In an interview with TheStreet, Barrenechea contrasted OpenText's record revenue growth in its quarterly results and annual, released yesterday, with Amazon's disappointing results this quarter. He argued that OpenText's quarter "really stands in contrast to other companies. You look at Amazon, it's not sustainable. You can't be losing $800 million, and customers have to be very worried about moving their workload into a company that's losing $800 million."
In January, OpenText bought GXS, a leading provider of B2B integration services, to expand its enterprise information management business. Barrenechea said in the press release announcing that acquisition, "Our combined cloud will now manage over 16 billion transactions per year, approximately 600,000 trading partners and 40,000 customers." The purchase price was $1.065 billion in cash and 1,297,521 OpenText common shares. OpenText sells its Semantic Navigation software, which "enables organizations to engage online audiences with contextually relevant content and connect them to targeted products and ads," on the Amazon Web Services marketplace, where it competes with Amazon's own information management products.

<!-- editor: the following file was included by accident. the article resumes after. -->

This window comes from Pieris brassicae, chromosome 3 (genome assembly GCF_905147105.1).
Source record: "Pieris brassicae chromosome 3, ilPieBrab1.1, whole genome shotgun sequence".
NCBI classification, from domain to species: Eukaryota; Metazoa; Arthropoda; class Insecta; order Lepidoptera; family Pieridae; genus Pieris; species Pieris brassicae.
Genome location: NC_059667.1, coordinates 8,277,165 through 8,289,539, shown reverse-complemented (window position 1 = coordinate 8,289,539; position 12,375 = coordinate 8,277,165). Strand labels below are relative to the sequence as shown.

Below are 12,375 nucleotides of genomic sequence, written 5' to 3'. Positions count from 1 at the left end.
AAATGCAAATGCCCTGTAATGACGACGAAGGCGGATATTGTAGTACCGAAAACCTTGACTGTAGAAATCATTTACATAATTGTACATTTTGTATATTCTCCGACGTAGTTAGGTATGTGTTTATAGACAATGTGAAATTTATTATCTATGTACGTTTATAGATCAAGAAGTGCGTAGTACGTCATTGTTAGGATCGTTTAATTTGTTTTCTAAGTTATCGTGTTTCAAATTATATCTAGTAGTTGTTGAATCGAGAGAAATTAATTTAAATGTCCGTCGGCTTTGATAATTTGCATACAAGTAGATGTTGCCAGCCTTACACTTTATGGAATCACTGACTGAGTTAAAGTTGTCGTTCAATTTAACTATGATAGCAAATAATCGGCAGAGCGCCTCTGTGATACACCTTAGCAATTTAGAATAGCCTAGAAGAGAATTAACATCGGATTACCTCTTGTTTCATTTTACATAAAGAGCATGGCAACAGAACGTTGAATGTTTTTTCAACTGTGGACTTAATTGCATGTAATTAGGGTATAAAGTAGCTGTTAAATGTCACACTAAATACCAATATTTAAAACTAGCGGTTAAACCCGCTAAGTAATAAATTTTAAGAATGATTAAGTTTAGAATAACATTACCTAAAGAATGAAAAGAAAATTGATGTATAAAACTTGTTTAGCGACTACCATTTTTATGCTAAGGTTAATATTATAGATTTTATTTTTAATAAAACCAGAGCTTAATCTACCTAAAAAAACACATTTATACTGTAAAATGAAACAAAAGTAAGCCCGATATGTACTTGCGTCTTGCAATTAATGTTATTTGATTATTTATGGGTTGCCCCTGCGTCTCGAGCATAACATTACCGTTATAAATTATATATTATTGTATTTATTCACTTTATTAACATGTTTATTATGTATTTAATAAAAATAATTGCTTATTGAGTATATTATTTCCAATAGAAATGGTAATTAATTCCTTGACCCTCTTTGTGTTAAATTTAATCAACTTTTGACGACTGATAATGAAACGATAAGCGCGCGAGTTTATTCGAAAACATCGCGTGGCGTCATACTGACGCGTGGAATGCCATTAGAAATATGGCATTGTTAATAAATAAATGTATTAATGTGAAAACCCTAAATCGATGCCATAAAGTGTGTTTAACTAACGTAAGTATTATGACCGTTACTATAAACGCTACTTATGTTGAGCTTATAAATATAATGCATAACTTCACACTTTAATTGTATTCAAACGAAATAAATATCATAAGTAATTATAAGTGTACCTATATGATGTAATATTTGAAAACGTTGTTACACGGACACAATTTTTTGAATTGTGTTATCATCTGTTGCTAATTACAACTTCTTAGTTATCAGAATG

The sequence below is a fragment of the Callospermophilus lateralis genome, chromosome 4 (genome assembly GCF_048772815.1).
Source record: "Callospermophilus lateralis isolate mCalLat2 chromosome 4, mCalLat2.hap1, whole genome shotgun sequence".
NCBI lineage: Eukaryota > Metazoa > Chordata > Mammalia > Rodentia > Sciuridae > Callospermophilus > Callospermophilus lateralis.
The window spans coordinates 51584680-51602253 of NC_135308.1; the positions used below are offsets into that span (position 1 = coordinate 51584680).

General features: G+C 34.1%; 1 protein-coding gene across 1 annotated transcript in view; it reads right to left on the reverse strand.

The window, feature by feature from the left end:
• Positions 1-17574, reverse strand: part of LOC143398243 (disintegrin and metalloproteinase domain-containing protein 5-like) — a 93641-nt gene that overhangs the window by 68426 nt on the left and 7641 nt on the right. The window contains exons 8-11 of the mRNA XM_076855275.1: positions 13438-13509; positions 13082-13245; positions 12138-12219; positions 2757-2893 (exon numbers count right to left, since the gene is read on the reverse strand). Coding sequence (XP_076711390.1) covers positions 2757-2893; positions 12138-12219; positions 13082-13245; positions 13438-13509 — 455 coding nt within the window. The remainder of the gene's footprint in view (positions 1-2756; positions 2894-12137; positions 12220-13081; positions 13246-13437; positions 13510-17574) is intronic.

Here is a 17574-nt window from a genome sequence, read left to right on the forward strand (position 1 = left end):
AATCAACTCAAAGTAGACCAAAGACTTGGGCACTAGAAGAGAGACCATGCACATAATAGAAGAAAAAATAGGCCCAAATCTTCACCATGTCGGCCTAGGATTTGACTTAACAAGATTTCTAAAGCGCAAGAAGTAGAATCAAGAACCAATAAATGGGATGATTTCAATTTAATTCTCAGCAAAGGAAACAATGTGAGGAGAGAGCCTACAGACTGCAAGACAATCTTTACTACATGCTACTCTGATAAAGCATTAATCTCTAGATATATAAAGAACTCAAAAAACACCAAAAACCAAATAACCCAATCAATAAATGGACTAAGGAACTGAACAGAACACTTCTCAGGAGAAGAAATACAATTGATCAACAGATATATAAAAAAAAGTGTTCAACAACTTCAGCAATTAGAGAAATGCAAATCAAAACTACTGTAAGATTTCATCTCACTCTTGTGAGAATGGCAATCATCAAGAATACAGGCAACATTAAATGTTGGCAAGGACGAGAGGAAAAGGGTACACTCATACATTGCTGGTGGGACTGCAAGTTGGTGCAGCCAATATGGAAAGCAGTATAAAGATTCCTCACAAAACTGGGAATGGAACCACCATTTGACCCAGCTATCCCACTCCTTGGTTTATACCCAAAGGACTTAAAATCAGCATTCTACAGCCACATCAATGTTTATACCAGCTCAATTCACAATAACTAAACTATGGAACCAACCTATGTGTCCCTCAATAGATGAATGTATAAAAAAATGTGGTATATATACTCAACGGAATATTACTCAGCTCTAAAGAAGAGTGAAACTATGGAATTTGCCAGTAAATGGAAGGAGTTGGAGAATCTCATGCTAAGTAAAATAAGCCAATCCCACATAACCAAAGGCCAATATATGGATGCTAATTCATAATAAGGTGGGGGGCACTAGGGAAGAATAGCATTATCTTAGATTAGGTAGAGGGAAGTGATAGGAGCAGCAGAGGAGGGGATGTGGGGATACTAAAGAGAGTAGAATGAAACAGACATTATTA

For its fourth quarter in the 2014 fiscal year, OpenText’s revenue grew a record 42% year-over-year to $494.0 million. The company earned $1.05 per share, up from 72 cents a year ago. Analysts polled by Thomson Reuters expected revenues of $480.02 million and earnings of 94 cents per share.
For the 2014 fiscal year, which ended June 30, total revenue was $1.624 billion, up 19% year-over-year, as cloud services revenue, license revenue, and customer support revenue grew 108%, 11%, and 7% year-over-year, respectively. OpenText earned $3.37 per share in fiscal 2014, up 21% from fiscal 2013. Analysts expected earnings of $3.26 per share on revenues of $1.611 for the full year.